Recreational water: frequently asked questions

Inspection information is available online. Check Before You Go!

What is a recreational water facility?

Regulated recreational water facilities include public pools and public spas.

A public pool means a structure, basin, chamber or tank containing, or intended to contain, an artificial body of water for swimming, water sport, water recreation or entertainment.

It does not include:

A class “A” pool is:

A class “B” pool is:

Public spa

A public spa means a hydro-massage pool containing an artificial body of water that is intended primarily for therapeutic or recreational use, that is not drained, cleaned or refilled before use by each individual and that utilizes hydrojet circulation, air induction bubbles, current flow or a combination of them over the majority of the pool area. It does not include private home spas.

Is inspection and enforcement information available online for public pools and spas?

Yes. For inspection and enforcement information, visit Check Before You Go! or contact 705.522.9200, ext. 464 (toll-free 1.866.522.9200).

Check Before You Go! has information about required and follow-up inspections, complaints, infractions, convictions, as well as orders imposed by Public Health Sudbury & Districts.

Errors or omissions in results posted online:

Who inspects public pools and spas?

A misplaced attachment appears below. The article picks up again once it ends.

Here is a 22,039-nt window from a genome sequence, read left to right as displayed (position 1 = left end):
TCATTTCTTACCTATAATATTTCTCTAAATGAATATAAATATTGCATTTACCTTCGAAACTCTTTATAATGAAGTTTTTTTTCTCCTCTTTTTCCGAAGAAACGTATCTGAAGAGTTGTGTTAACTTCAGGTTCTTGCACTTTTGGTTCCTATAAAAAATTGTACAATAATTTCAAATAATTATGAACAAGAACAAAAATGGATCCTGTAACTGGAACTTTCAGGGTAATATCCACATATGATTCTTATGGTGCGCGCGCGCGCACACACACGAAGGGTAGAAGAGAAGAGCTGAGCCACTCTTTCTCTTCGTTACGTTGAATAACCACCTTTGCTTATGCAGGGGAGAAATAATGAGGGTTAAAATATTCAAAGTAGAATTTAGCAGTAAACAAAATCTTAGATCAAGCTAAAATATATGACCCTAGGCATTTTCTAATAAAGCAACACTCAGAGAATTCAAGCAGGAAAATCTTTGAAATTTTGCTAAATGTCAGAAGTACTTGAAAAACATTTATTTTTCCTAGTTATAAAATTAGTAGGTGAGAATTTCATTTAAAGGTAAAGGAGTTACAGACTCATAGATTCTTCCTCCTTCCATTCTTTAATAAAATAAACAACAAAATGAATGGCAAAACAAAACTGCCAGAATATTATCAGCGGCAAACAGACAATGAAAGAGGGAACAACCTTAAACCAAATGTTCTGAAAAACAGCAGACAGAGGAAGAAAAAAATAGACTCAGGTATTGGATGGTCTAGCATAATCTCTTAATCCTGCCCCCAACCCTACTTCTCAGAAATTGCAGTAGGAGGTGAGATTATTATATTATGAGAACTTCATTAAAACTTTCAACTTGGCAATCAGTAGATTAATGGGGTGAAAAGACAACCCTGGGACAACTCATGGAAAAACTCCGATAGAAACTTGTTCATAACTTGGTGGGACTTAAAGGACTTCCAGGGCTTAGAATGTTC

Public health inspectors routinely inspect all recreational water facilities such as public pools and spas. These premises are inspected to ensure compliance with the Public Pools Regulation.

How often are public pools and spas inspected?

Public pools and spas are inspected:

Public health inspectors conduct additional inspections for many reasons:

What if a public pool or spa is non-compliant?

Public health inspectors closely work with owners and operators to ensure compliance with all regulatory requirements. When this is not possible or when there is an imminent risk to public health, public health inspectors will issue orders under the authority of the Health Protection and Promotion Act (HPPA) to address these issues.

Public health inspectors cannot issue tickets to owners or operators of a public pool or spa.

Recent enforcement activities in the Sudbury and districts are posted online.

What are examples where you may close a public pool or spa?

Criteria for closing a public pool or spa

A public pool or spa is subject to immediate closure by a public health inspector when any of the following conditions are observed:

How can you report unsafe conditions at a public pool or spa?

File a report with us online or call us at 705.522.9200, ext. 464 (toll-free 1.866.522.9200) if you:

How can you learn more about the recreational water program?

To learn more about the recreational water program, contact a public health inspector at 705.522.9200, ext. 398 (toll-free 1.866.522.9200).

This item was last modified on July 20, 2018